Get excited because our Winemaking Competition is back! We have Certified Sommeliers, Certified American Wine Society Wine Judges, and Professional Winemakers who will be giving you in depth notes about your wines. Our judges are excited to taste your wines and give some awesome tasting notes! We are currently accepting entries and hope to see you soon. If you have any questions about the wine competition please contact Christina at cmusto@juicegrape.com.

The Details: All entries must be delivered to Musto by October 14, 201. The Wine Competition will be held October 21st, 2017.

Download all documents by clicking HERE.

 

Photos from the last years Awards Ceremony & Dinner….

12117--0 12117--2 12117--16 12117--31 12117--32 12117--34 12117--35 12117--36 12117--37 12117--38 12117--40 12117--41 12117--42 12117--43 12117--44 12117--45 12117--46 12117--48 12117--52 12117--53 12117--54 12117--55 12117--56 12117--58 12117--59 12117--60 12117--61 12117--62 12117--65 12117--66 12117--67 12117--68 12117--69 12117--70 12117--71 12117--72 12117--73 12117--74 12117--75 12117--76 12117--77 12117--78 12117--79 12117--80 12117--81 12117--82 12117--83 12117--84 12117--85 12117--86 12117--87 12117--88 12117--89 12117--90 12117--91 12117--92 12117--93 12117--94 12117--95 12117--96 12117--97 12117--98 12117--99 12117--101 12117--102 12117--103 12117--105 12117--106 12117--107

Dinner Date: TBD – but will be in January in 2018

Grapes & Juices in Stock as of 9/21/17 at 9:27AM

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JUICES: All varieties in stock – Cry Baby & California Select labels

Grapes in Stock as of 9/21/17

          Caterina Petite Sirah

          Lodi Gold Pinot Grigio

          Lodi Gold Albarino

          Zinderella

          Valley Beauty Zin CPC

          Uva di Cal Cairgnane

          Teaser Grenache

          Caterina Old Vine Carignane

          Pia Malbec

          Cry Baby Grenache

          Cry Baby French Colombard

          Pia Zinfandel

          Caterina Cabernet

          Caterina Petite Sirah

          Cry Baby Tempranillo King River

          Caterina Old Vine Zinfandel

          Uva di Cal Ruby Cabernet

          Pia Cabernet Sauvignon

          Caterina Merlot

          Cry Baby Muscat #42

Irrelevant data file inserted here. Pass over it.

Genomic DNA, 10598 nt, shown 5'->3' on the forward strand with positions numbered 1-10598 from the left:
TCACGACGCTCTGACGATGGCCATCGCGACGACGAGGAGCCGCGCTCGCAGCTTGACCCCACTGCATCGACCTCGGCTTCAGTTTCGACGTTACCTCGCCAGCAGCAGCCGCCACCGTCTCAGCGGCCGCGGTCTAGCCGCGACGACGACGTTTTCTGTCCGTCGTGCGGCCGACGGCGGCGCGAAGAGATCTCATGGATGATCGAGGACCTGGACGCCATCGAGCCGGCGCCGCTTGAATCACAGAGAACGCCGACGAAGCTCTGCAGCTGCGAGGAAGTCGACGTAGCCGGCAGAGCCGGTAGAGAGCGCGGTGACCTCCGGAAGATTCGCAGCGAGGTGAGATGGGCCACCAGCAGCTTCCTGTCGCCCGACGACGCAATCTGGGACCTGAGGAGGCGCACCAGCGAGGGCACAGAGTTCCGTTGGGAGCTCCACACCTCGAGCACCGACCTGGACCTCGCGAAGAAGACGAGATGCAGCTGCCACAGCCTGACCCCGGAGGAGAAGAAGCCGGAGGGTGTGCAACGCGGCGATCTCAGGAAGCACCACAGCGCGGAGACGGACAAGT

Pia Cabernet Franc

          O’Caprio Alicante #42

          Pia Ruby Cabernet

          Pia Sangiovese

          Smiling Baby Barbera

          Smiling Baby Sangiovese

          Lodi Gold Cabernet Sauvignon

          Lodi Gold Chardonnay

          Costamagna Pinotage

          Cry Baby King River Syrah

          Costamagna Viognier

          Cry Baby Grenache

          Cry Baby King River Cabernet Franc

          Lucerne Alicante #42

          Smiling Baby Thompson Seedless #42

          Caterina Thompson Seedless #42

          Lanza Chardonnay

          Lanza Sangiovese

          Lanza Primitivo

          Lanza Barbera

          Lanza Malbec

          Lanza Muscat Cannelli

          Uva di Cal Paso Robles Cabernet Franc

          Costamagna Syrah

          Smiling Baby  Merlot

          Paso Robles Pinot Noir

          Cry Baby King River Cabernet Franc

          Costamagna Merlot

          Cry King River Zinfandel

          Cry Baby Sangiovese

          Pia Sauvignon Blanc

          Pia Sangiovese

          Old Vine Black Muscat Cry Baby

          Valley Beauty Zinfandel

          Cabernet Malbec

          Pia Zinfandel

          Smiling Baby Malvasia Bianca

          Uva di Calfornia Mixed Black

          Cry Baby Muscat #36

The Winemaker’s Think Tank: Vol 31 – How do I bring down my Brix?

What’s the Winemaker’s Think Tank?

Every Thursday we will post about a few frequently asked questions that our winemaker has answered. If you have a winemaking question you would like to have answered, please email us at support@juicegrape.com and we will try to get into next week’s post. Cheers! :)

crybaby_cab337g_22b_0828173

How do I bring down my Brix?

                  Sometimes the beautiful California weather can ripen our wine grapes a little too much, sending sugar levels very high. Any grapes with an initial Brix reading over 28 degrees, should be considered high and a winemaker must use caution when fermenting them. The sugars are fermented into alcohol, so many home winemakers think “I will just have a nice strong wine”. While this is correct, the high alcohol levels can lead to a stuck fermentation as the accumulating alcohol levels will begin to kill the yeast. It is very important when selecting your yeast strain, to make sure that is has an alcohol tolerance high enough to handle the sugar in the grapes. You can figure out the end alcohol by volume by multiplying the initial Brix level by .55. Make sure the yeast can handle this end ABV. Another factor to consider is the balance of the wine. Having a very high alcohol content (>14%) can lead to a burning sensation upon ingestion and some off flavors in the wine.